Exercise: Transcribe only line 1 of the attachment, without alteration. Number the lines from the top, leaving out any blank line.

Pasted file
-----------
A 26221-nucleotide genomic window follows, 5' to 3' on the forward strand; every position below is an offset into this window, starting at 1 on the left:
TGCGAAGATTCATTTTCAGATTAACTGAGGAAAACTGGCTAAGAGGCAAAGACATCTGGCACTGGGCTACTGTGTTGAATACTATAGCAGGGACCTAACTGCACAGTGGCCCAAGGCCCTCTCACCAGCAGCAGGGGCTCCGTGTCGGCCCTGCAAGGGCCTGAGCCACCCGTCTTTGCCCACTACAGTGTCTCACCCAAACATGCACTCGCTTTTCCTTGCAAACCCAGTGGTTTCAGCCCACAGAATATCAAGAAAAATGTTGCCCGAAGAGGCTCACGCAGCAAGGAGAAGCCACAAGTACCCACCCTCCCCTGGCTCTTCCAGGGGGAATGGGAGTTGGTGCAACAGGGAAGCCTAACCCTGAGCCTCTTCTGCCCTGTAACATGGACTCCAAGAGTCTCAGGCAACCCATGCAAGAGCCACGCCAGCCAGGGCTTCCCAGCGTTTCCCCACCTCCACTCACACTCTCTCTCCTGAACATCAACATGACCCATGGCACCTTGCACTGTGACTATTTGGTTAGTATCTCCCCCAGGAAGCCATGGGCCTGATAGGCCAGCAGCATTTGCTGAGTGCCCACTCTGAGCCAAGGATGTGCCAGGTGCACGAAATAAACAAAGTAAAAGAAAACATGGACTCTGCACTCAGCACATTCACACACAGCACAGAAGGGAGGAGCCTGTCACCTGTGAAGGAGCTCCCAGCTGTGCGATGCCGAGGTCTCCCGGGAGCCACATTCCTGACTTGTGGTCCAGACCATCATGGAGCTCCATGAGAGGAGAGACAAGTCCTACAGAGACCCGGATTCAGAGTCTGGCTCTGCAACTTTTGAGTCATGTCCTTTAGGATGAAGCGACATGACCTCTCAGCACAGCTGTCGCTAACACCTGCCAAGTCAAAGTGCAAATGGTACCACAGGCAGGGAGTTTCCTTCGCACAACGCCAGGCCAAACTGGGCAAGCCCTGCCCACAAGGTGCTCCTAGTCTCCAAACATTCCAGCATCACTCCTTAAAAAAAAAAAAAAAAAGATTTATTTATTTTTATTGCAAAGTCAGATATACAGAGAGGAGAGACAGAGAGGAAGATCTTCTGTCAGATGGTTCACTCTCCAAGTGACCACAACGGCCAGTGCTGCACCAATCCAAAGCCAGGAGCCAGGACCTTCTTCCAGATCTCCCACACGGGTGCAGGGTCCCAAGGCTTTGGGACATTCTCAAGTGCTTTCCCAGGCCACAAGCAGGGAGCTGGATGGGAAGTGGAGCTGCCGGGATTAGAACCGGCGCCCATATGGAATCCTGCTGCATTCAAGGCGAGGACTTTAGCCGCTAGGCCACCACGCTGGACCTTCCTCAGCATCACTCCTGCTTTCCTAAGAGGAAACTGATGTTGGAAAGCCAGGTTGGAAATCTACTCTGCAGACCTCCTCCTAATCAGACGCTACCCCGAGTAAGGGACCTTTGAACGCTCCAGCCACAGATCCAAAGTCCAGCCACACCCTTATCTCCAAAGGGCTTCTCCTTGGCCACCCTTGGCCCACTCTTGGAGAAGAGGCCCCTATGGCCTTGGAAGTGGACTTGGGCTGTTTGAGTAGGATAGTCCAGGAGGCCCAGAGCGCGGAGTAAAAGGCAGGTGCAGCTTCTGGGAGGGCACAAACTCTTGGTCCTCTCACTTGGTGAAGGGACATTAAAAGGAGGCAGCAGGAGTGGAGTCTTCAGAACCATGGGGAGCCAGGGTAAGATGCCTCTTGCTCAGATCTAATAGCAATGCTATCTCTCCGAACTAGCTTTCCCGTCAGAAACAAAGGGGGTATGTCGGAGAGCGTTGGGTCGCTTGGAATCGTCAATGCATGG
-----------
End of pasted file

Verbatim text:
A 26221-nucleotide genomic window follows, 5' to 3' on the forward strand; every position below is an offset into this window, starting at 1 on the left: